Aydin: Yes, and so what happens is that asphaltenes, due to their nature, due to the free radicals, they have a strong signal to that, and in the past there was no sensor to monitor and detect them, so we have the world’s first online monitoring sensor for detecting and measuring the asphaltene content. And why is that important? Because in the past, companies either used to just ignore the problem. So, when the problem happened, and I have to tell what the problem is; so asphaltenes are like cholesterol of your blood. They can actually attach to each other, they can block the pipelines and they’re going to cause millions of dollars of problems. So, there was no online monitoring tool for that. People just used chemical inhibitors, very expensive chemical inhibitors, and by the way they have a lot of environmental impact just to try to remove these, minimize these problems.
Russ: Without even knowing how big of a problem it is.
Aydin: They don’t even know it, exactly, without even knowing what the problem is. So, we took basically a proactive method to this, so we are now continuously installing these at every well head, so when it continuously monitors the amount of asphaltenes that come to surface. When you’re doing weather plot you’re typically ok, but when you’re doing CO2 plot, flooding, that’s a major problem because it starts to take asphaltenes, leave it down the hole, it’s going to block your wells, reservoir, but what this typical sensor technology tells you, ok now asphaltenes are not coming to surface, they are staying in the reservoir; time to do something. Time to start to be proactive. So, you can inject chemicals, and one of the problems the industry doesn’t know what kind of chemicals to use. So, you can test different chemicals and see which one is working. And after you know that, you can minimize the amount of the chemicals you are using. Some of these are really expensive chemicals and you cannot simply afford to use them 24/7 for the entire year.
Russ: Right. So interesting. So, what I understand a little bit about your background, too is that you weren’t sort of aimed at the oil and gas industry very much at all until just a few years ago, is that right?
Russ: Because these sensing devices, you are pushing them into other markets and industries as well, right?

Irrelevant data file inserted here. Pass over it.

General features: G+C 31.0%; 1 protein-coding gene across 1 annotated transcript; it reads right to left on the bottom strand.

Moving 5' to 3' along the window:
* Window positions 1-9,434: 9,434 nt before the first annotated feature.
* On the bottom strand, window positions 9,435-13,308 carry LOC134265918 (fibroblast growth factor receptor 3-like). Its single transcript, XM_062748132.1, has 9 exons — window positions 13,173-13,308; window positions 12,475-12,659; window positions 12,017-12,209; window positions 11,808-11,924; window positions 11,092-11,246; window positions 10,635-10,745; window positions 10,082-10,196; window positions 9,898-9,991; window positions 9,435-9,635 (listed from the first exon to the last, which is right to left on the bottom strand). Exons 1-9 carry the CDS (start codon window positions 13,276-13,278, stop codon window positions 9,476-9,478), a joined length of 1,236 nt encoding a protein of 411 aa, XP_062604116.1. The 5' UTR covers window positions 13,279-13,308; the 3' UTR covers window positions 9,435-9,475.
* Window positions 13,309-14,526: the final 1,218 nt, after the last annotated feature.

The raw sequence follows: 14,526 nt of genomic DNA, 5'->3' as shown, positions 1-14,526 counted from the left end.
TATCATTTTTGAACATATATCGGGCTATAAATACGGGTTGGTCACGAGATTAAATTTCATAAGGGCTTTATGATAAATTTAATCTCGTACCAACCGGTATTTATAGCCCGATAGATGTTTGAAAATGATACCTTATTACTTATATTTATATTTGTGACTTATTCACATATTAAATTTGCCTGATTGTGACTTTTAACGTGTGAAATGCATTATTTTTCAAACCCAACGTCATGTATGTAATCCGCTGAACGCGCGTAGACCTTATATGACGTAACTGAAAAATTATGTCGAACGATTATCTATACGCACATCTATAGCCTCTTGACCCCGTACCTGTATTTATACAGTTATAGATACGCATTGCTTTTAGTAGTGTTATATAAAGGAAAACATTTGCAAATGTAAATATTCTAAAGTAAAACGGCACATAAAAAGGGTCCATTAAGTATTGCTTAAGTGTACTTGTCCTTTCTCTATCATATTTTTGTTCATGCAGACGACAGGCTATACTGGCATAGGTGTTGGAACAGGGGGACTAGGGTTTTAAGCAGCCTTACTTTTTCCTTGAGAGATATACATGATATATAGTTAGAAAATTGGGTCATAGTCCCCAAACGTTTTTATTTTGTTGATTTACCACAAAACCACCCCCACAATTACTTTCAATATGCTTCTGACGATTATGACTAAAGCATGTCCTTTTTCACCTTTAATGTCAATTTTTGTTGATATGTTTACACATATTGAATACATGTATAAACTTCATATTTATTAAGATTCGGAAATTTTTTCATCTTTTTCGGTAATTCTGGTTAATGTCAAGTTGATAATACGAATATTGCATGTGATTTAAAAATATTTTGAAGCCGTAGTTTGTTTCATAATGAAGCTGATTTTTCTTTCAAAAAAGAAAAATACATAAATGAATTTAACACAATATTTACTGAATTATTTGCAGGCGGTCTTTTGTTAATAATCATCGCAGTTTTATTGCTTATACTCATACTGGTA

Aydin: Right, exactly. Right, so that’s an interesting story. I would say six, seven years ago, when I was in California, I graduated from Cal-Tech, we had no idea about the bio and gas industry, what the problems are and all of that. We were working on other problems like how to build miniaturized radars for autonomous cars. We actually built the first single chip radar that can actually generate signals, that can do sensing, that can even be used potentially for autonomous cars. So, after I moved to Houston in 2011, after spending a year at IBM in New York, I actually was fascinated by the size of the industry and the massive scale of it, and how much we can make an impact. And then that’s where I started learning about the problems of the industry and basically the first thing we noticed was that there was a lot of interesting, technically difficult problems you can work on in this industry. I can tell you one example, right? We are working on miniaturized radars for security imaging, for imaging human movements and all of that, and now we look into that problem in the oil and gas industry. In the oil and gas industry you have, you need to be able to build radars to detect and monitor multi-phase parameters in the flow. And if you’re doing that, if you’re capturing a human movement, that’s extremely slow; much easier problem. But if you’re doing that in a high flow rate, and you need to be able to detect oil, water, gas in high pressured temperature, that’s orders of magnitude more difficult. So, fundamentally, from a scientific point of view we have beautiful problems that we need to work, and from the interest from industry, they have been very supportive of all this.
Russ: Well, I can imagine. One more thing before I let you go. I mean, it seems to me, Aydin, that your miniaturization of these could also be used in health, in the medical world, right?
Aydin: Yes. A good portion of my group actually works on medical related problems, so we are actually building tiny chips that can actually go to through veins to the heart, they can do wireless pacing, they’re working with Texas Heart on that problem. We have tested on big animals, and we’re getting a lot of interest in that. There are problems for cancer detection. There is a certain type of cancer in the brain; basically, you remove the cancer and the regrowth is so unpredictable. It can regrow in two weeks and kill the patient, or nothing happens until 6 months and then it regrows and then kills the patient. So, what we do here is after removing the tumor we are injecting these chips in the brain, so when regrowth of a tumor happens, it will generate an alarm so we will know actually when exactly this regrowth happens so a patient can go to a hospital and quickly remove the new tumor.
Russ: So impressive. You must enjoy what you do.
Aydin: I love what I do, yes. And we have a lot of good students; they are actually the ones that do everything. I’m not actually doing anything. They’re building the sensors and they are doing a great, great job.
Russ: Well, Aydin I really appreciate you sharing your story with us. It’s really cool.
Aydin: It’s a pleasure to be here.
Russ: You bet. And that wraps up my discussion with Dr. Aydin Babakhani, electrical engineering professor at Rice University. And this is The EnergyMakers Show.
brought to you by